Analysis: Brazil brings big green plans to COP26. But her results are sad

The government has given priority to investment and credit for the growth of the agricultural industry in the country – a sector that is often at odds with the protection of large-scale Brazilian wilderness.

“I reaffirm our commitment to creating a neutral greenhouse gas economy while creating jobs and contributing to Brazil’s income,” Leite said at the Brazilian pavilion in Glasgow on Monday.

“Brazil is part of the solution,” he promised, echoing Bolsonar’s pre-recorded video message to the summit.

How will Brazil do it

Last week, the Brazilian Ministry of the Environment unveiled a “Green Growth” program to achieve its climate goals.

V press release, said the program will attract investment from the global market and create sustainable jobs. Bolsonaro signed two ordinances the establishment of a program and a monitoring committee, but the government has so far not defined specific objectives or accountability mechanisms for measuring program performance.

Perhaps most importantly, the program plan does not address the prevention of deforestation at the federal level. Deforestation is the biggest cause of greenhouse gas emissions in Brazil, which is the sixth largest carbon polluter in the world, according to environmental supervisor Climate Observatory.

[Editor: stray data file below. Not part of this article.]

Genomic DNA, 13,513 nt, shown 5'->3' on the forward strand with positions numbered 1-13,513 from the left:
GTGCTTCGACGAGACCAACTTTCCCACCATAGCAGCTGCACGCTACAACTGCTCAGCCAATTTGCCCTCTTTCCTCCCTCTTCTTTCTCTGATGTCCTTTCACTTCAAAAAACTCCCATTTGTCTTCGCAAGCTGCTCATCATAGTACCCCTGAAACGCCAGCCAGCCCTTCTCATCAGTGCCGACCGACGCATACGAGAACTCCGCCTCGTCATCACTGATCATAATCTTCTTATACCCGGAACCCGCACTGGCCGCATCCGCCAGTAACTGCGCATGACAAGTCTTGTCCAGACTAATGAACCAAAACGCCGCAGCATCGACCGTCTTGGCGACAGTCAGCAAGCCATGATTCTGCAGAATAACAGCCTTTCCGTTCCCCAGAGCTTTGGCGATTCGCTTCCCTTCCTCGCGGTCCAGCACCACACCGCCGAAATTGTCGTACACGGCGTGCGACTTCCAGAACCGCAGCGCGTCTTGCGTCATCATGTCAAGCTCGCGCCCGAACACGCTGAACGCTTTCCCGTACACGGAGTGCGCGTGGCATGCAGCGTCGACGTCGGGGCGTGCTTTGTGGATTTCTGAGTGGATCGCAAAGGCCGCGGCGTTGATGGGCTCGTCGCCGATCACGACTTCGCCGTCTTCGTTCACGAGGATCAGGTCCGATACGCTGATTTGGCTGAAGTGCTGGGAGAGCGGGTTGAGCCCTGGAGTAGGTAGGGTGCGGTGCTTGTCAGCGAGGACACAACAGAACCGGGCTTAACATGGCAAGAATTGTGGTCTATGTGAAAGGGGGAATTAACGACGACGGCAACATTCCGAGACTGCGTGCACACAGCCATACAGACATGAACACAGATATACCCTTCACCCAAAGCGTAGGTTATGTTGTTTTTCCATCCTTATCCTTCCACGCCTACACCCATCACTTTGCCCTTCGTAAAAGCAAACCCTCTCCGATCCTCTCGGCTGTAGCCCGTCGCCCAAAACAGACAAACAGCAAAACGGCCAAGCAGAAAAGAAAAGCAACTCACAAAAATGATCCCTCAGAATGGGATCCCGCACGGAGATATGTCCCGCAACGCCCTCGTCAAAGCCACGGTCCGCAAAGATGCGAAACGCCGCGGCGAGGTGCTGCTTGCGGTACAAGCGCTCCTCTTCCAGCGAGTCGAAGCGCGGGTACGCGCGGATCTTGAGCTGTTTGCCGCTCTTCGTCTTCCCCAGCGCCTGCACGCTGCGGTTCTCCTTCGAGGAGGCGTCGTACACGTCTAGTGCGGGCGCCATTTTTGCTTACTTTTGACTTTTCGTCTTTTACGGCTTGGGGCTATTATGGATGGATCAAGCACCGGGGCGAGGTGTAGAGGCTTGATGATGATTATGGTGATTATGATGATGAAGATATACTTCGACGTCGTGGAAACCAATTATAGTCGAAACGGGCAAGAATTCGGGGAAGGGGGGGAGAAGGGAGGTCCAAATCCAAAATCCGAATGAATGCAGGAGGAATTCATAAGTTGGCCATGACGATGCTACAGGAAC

Brazil’s greenhouse gas emissions increased by 9.5% in 2020 – contrary to trends caused by the pandemic in other parts of the world – compared to data collected by the Greenhouse Gas Emissions Assessment System, a platform that monitors greenhouse gas emissions in Brazil.

The cause? Deforestation.

“If the Brazilian forest were a country, it would be the ninth largest polluter in the world, ahead of Germany,” the study says.

Bolsonaro, who is in next year’s election, has long positioned himself as a pro-business president, focused primarily on strengthening the country’s economy. It is appropriate that the most anticipated “green growth” projects are designed to compensate farmers and ranchers for environmental protection, improve their technologies so that they can become low-emission producers, help them access the carbon market and invest in the biofuels industry.

“The biggest challenge for‘ green companies ’is to undo the idea that government measures are only punitive,” Leite told the audience during a ceremony on October 25th.

Brazilian Environment Minister Ricardo Salles has resigned over an investigation into illegal logging in the Amazon
One of the named programs Green rural producer certificate “It is a payment instrument for environmental services to farmers with a view to promoting environmental conservation, as well as adopting technologies and good practices that reconcile agricultural and forestry productivity with reducing environmental impacts,” the statement said.
The purpose of the second project, called ‘Forest + Agro’, is to offer financial incentives to rural producers to protect reserves and areas of permanent protection. But the main project is ABC + plan, which offers producers a line of credit to promote low-carbon farming.